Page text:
Teaching research is always challenging, and students have many individual questions once they start working. At Westerville South High School in Westerville, Ohio, teaching research skills is a team effort. Jen is a high school English teacher who doubles as a volunteer adjunct for our school’s College Credit Plus (CCP) composition courses, and Brandi is our school librarian. This year’s pandemic gave us a chance to revamp our approach to research skills instruction, and our students did some of the best work we’ve seen yet.
CCP is Ohio’s post-secondary education program. Any Ohio student in grades 7-12 can enroll in a college course if they meet the college’s entrance requirements. A student in a CCP course receives high school and college credit simultaneously, provided they pass the course. Some courses, such as Composition I and Composition II, are offered at the district level through a facilitator or volunteer adjunct from the college. Others are offered only at the college campus or online. Some high school students will take only one or two CCP courses, while others will do their entire course load through a college campus.
Our students are primarily juniors and seniors who decide to take CCP composition courses through Columbus State Community College (CSCC) rather than the traditional junior and senior English courses offered at our high school. The curricula do not entirely align; the composition courses assume students have had ample opportunities to refine their writing skills through four years of high school English. As a result, we see some gaps in student skill sets that we wouldn’t see if they were typical college freshmen. One of the most significant gaps for our students has consistently been in research skills. The issue isn’t that they haven’t been taught how to research; the issue is that they haven’t had time to practice research enough to make it an automatic skill.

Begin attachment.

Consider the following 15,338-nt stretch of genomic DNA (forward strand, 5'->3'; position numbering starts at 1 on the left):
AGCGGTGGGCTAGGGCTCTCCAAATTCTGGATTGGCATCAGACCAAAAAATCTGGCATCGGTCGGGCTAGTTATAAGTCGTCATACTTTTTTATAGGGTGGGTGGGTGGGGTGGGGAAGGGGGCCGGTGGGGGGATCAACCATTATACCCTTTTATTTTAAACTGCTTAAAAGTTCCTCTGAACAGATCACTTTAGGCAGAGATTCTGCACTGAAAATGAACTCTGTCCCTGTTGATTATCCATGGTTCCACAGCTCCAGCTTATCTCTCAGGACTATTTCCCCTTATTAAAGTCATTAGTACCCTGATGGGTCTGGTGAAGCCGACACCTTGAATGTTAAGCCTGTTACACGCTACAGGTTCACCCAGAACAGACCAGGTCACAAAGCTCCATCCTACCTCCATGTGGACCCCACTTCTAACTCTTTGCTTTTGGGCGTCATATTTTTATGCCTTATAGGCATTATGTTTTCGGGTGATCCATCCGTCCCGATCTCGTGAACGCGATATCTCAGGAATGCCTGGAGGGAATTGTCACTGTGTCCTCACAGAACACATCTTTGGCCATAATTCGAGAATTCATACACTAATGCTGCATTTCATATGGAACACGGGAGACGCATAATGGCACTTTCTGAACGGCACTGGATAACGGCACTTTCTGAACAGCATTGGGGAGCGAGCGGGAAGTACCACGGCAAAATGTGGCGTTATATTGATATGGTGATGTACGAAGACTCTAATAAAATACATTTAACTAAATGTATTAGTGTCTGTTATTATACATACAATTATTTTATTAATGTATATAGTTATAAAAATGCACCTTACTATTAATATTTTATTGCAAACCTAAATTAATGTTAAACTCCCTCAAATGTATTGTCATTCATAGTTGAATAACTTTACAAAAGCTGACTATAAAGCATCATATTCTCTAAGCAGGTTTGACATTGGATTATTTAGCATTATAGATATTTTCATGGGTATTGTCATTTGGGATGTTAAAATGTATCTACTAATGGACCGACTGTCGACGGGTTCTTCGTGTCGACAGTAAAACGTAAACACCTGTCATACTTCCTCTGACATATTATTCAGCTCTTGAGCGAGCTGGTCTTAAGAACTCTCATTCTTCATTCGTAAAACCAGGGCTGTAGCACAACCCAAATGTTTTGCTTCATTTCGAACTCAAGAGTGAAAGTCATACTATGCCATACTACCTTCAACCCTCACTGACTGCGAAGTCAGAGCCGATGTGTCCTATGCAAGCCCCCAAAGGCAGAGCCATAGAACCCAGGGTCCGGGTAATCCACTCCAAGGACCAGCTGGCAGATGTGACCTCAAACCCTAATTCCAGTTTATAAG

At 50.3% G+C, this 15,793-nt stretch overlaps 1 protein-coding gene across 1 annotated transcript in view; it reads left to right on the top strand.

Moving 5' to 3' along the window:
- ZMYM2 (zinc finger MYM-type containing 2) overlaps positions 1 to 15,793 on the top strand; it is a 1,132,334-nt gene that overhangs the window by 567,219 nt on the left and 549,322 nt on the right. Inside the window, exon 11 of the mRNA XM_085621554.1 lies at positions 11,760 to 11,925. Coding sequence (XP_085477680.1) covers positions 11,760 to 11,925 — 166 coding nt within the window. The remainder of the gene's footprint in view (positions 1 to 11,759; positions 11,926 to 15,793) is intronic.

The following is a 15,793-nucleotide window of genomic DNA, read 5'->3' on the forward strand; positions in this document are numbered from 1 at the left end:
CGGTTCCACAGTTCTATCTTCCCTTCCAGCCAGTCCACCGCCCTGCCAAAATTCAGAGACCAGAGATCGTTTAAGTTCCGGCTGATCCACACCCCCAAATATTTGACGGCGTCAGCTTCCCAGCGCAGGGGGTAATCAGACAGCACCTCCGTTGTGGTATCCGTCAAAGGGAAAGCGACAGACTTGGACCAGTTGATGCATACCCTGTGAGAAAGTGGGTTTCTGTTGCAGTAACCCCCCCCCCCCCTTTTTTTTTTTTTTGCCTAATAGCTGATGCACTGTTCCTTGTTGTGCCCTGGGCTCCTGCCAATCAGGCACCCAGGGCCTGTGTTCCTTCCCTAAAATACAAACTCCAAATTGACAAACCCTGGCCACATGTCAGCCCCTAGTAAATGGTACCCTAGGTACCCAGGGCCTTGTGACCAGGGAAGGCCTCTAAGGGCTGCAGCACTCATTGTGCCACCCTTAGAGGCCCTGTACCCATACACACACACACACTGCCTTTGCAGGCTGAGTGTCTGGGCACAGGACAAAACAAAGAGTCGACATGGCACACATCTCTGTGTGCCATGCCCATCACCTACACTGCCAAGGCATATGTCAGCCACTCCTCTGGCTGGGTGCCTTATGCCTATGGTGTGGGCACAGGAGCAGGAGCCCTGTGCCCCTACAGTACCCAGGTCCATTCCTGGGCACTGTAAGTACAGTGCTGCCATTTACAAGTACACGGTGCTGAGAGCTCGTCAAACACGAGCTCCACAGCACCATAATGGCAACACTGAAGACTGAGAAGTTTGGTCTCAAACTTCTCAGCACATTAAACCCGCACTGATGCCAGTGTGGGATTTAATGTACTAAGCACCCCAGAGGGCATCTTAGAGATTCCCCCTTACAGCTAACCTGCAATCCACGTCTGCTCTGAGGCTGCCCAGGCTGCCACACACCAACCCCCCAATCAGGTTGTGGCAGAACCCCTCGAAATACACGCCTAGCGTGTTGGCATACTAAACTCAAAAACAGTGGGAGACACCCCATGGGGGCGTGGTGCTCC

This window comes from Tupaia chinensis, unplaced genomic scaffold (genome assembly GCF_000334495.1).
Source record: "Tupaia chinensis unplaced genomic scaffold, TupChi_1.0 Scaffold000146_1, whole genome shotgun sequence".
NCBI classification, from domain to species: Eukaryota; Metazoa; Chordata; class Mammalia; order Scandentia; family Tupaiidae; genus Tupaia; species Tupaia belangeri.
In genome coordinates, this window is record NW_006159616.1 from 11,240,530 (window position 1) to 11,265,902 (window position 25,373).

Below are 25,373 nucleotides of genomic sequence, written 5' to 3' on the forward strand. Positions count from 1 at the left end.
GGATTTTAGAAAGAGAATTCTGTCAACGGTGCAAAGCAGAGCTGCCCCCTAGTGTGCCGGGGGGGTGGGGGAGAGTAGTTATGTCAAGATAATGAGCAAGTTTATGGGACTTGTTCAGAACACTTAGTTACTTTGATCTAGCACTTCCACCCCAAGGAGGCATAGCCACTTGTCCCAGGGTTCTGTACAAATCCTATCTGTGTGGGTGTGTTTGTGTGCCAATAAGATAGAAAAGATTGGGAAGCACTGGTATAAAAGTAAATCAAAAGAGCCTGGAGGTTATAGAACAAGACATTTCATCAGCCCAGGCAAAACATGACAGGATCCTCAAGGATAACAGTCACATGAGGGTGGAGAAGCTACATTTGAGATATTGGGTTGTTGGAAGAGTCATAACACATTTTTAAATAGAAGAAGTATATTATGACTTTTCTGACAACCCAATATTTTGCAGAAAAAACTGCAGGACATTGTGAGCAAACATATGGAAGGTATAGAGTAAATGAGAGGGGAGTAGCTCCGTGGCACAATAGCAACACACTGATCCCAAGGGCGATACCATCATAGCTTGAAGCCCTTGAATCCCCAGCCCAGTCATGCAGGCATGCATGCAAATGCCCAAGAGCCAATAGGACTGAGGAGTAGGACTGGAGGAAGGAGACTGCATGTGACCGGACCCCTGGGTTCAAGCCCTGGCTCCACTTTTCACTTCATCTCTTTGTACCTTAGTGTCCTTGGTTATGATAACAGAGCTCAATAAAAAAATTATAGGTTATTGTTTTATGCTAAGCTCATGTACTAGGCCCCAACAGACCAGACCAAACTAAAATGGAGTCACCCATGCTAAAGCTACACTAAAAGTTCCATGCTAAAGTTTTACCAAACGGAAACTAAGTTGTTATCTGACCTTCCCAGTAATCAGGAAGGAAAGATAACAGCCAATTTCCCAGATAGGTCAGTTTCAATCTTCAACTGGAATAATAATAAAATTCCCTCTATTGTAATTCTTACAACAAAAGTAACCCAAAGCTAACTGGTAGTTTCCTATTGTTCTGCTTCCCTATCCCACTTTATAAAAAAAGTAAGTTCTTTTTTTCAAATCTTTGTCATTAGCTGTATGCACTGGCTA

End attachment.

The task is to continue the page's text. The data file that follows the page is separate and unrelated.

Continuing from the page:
Research Boot Camp
The Composition I course establishes foundational skills for college writing and covers database use, but Composition II (a college sophomore writing course) requires a deep dive into a semester-long research assignment. Students identify a topic of interest and produce four writing projects totaling at least 5,000 words. The projects include a response to a text, an annotated bibliography, an argumentative research paper, and a rhetorical analysis of their research paper, so each assignment builds on the one before. We use a workshop model for this course so that students can complete the intensive research in class with frequent conferences along the way. We soon realized students needed more time to practice college research skills to develop the muscle memory necessary to research effectively. However, if we gave them the time to practice during the course, they would lose time to do quality research and their final drafts would suffer. Fortunately, our district’s semester starts about two weeks before CSCC’s semester begins, so we used that time to run our students through Research Boot Camp.